They're honing in on a 13-billion-year-old signal.
For the first several hundred million years after the Big Bang, the universe was a dark, opaque void. After that, the hydrogen atoms that made up most of the cosmos began to clump together and ionize, eventually forming the first stars that would light up the sky.
That "dark age" of the universe remains poorly understood. But a team of Washington University scientists is hunting for a 13-billion-year-old signal from the end of that era that could help explain how star formation shaped the early universe. And according to research published in The Astrophysical Journal, they seem to be getting close.
The signal they're hunting is an electromagnetic wave given off by the neutral hydrogen that used to populate the universe before stars formed. At the time, the signal had a 21-centimeter wavelength — but the universe's expansion has stretched it to about two meters.
"For this dark age, of course there's no light-based signal we can study to learn about it — there was no visible light!" Washington physicist Miguel Morales said in a press release.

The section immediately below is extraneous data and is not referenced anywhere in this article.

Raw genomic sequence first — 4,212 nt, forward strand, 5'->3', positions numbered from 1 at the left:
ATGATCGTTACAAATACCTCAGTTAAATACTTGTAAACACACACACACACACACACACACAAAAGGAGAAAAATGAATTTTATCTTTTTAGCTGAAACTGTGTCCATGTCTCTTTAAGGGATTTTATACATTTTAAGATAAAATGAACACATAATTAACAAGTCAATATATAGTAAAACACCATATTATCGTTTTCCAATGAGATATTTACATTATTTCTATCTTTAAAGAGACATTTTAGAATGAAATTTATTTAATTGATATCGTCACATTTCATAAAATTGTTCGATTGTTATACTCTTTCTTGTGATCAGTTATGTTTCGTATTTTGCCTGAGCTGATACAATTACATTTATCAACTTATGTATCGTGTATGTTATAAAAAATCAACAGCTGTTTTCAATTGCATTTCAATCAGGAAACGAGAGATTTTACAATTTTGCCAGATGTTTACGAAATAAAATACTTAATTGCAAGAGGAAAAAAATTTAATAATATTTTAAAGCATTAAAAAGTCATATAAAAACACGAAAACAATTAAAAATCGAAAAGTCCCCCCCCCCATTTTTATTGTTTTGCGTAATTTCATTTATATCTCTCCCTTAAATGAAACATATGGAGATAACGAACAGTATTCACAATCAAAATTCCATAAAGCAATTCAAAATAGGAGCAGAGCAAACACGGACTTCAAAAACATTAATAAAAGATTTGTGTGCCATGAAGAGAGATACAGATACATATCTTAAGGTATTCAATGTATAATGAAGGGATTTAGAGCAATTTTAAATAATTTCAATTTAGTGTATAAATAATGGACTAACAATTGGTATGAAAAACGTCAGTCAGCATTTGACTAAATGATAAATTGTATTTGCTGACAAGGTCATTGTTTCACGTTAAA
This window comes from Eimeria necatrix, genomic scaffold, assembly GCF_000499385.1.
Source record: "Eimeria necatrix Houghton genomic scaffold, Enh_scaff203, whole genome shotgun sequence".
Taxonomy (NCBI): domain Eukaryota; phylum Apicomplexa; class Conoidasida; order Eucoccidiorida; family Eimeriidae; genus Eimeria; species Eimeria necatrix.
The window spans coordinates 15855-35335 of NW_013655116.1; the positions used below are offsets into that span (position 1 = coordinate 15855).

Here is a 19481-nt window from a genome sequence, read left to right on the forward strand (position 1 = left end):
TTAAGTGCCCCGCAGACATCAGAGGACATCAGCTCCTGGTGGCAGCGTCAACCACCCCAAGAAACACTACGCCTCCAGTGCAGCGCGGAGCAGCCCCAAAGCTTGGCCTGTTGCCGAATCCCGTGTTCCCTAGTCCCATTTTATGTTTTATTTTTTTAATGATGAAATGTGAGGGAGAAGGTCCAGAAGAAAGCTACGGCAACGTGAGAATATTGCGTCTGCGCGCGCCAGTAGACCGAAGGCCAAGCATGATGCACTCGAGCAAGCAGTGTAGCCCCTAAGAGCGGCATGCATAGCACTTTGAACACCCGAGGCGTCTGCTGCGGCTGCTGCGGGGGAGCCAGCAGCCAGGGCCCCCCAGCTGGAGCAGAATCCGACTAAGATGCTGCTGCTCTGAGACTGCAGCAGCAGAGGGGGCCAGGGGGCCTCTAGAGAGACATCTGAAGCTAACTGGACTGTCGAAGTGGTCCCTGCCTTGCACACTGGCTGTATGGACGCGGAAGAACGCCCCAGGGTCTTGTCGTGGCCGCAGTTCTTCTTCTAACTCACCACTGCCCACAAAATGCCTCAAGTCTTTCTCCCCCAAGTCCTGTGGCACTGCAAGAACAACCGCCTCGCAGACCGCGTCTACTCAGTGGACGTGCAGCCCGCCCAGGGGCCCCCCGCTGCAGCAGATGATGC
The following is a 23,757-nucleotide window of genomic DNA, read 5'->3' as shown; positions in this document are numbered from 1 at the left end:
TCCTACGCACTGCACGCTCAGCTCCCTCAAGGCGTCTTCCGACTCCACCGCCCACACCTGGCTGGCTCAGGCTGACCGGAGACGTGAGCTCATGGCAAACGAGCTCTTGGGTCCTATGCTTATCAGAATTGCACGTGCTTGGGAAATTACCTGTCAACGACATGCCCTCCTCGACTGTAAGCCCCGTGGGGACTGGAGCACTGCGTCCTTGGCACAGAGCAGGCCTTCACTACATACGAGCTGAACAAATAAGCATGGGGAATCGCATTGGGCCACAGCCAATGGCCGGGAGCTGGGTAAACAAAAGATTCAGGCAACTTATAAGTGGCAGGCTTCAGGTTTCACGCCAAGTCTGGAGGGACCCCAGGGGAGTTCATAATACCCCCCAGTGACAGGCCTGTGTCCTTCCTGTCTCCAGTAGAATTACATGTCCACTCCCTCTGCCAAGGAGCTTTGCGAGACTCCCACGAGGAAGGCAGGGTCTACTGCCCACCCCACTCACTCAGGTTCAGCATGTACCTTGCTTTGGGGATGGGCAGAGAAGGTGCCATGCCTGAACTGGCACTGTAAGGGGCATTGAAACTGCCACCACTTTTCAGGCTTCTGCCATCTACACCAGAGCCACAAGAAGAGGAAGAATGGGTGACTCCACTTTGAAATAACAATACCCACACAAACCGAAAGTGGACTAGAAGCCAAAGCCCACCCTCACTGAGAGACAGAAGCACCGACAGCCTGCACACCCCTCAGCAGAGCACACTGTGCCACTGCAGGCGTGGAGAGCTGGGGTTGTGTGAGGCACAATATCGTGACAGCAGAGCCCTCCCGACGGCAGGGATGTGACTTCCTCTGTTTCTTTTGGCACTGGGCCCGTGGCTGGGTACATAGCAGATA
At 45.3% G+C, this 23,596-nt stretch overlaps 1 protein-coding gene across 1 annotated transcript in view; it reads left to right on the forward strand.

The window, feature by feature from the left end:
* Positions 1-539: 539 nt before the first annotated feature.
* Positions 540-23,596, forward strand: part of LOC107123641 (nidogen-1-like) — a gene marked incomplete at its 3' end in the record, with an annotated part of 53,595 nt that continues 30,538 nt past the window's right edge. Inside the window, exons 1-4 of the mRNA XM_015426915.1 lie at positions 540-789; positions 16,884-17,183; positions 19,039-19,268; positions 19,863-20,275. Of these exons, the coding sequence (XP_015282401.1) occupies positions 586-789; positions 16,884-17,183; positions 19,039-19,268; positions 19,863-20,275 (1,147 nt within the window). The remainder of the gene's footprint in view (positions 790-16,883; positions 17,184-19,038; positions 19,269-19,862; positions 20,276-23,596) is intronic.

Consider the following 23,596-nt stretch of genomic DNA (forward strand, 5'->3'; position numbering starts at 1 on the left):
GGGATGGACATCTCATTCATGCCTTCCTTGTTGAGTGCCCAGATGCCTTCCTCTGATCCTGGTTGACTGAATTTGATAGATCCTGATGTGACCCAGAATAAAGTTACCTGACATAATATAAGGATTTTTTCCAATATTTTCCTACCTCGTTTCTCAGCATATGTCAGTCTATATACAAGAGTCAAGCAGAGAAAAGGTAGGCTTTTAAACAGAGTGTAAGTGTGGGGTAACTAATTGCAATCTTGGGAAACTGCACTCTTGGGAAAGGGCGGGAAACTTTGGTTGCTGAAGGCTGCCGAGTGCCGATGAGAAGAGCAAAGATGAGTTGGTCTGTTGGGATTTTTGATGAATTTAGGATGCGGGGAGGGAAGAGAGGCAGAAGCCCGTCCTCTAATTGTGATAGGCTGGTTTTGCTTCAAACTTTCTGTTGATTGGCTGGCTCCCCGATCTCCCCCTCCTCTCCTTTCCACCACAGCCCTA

Analyzing the signal could explain why pockets of the universe seem totally empty while others are packed with galaxies.
"And it's difficult to detect because in the 13 billion years since that signal was emanated, our universe has become a very busy place," Morales added, "filled with other activity from stars, galaxies and even our technology that drown out the signal from the neutral hydrogen."
READ MORE: Scientists close in on 12-billion-year-old signal from the end of the universe's 'dark age' [University of Washington]
More on the early universe: Bizarre New Theory: Something Tampered With the Early Universe
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